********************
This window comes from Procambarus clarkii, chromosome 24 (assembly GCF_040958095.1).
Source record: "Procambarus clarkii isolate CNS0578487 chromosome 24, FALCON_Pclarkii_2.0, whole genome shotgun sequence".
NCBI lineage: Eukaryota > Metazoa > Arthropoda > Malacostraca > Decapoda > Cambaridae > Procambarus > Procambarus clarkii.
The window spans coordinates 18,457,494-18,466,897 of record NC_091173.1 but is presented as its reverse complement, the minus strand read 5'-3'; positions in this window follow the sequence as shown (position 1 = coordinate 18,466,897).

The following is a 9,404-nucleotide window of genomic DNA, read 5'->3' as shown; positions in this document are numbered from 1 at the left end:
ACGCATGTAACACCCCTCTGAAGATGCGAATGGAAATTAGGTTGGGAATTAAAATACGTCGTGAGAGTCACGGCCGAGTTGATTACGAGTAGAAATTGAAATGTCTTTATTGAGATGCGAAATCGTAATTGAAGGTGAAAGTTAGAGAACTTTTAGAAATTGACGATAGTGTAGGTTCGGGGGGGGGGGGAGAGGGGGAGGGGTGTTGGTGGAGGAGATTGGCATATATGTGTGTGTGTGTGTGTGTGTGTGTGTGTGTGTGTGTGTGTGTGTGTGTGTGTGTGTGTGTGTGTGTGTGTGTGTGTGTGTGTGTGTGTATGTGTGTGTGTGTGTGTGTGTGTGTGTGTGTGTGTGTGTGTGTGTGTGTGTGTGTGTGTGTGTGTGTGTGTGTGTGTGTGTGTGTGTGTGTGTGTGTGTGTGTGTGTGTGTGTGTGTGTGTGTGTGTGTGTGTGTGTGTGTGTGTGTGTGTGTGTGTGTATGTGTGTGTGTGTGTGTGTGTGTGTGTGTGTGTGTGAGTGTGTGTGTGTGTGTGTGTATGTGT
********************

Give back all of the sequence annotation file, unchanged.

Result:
This window comes from Procambarus clarkii, chromosome 24 (assembly GCF_040958095.1).
Source record: "Procambarus clarkii isolate CNS0578487 chromosome 24, FALCON_Pclarkii_2.0, whole genome shotgun sequence".
NCBI lineage: Eukaryota > Metazoa > Arthropoda > Malacostraca > Decapoda > Cambaridae > Procambarus > Procambarus clarkii.
The window spans coordinates 18,457,494-18,466,897 of record NC_091173.1 but is presented as its reverse complement, the minus strand read 5'-3'; positions in this window follow the sequence as shown (position 1 = coordinate 18,466,897).

The following is a 9,404-nucleotide window of genomic DNA, read 5'->3' as shown; positions in this document are numbered from 1 at the left end:
ACGCATGTAACACCCCTCTGAAGATGCGAATGGAAATTAGGTTGGGAATTAAAATACGTCGTGAGAGTCACGGCCGAGTTGATTACGAGTAGAAATTGAAATGTCTTTATTGAGATGCGAAATCGTAATTGAAGGTGAAAGTTAGAGAACTTTTAGAAATTGACGATAGTGTAGGTTCGGGGGGGGGGGGAGAGGGGGAGGGGTGTTGGTGGAGGAGATTGGCATATATGTGTGTGTGTGTGTGTGTGTGTGTGTGTGTGTGTGTGTGTGTGTGTGTGTGTGTGTGTGTGTGTGTGTGTGTGTGTGTGTGTGTGTGTATGTGTGTGTGTGTGTGTGTGTGTGTGTGTGTGTGTGTGTGTGTGTGTGTGTGTGTGTGTGTGTGTGTGTGTGTGTGTGTGTGTGTGTGTGTGTGTGTGTGTGTGTGTGTGTGTGTGTGTGTGTGTGTGTGTGTGTGTGTGTGTGTGTGTGTGTGTGTGTATGTGTGTGTGTGTGTGTGTGTGTGTGTGTGTGTGTGAGTGTGTGTGTGTGTGTGTGTATGTGT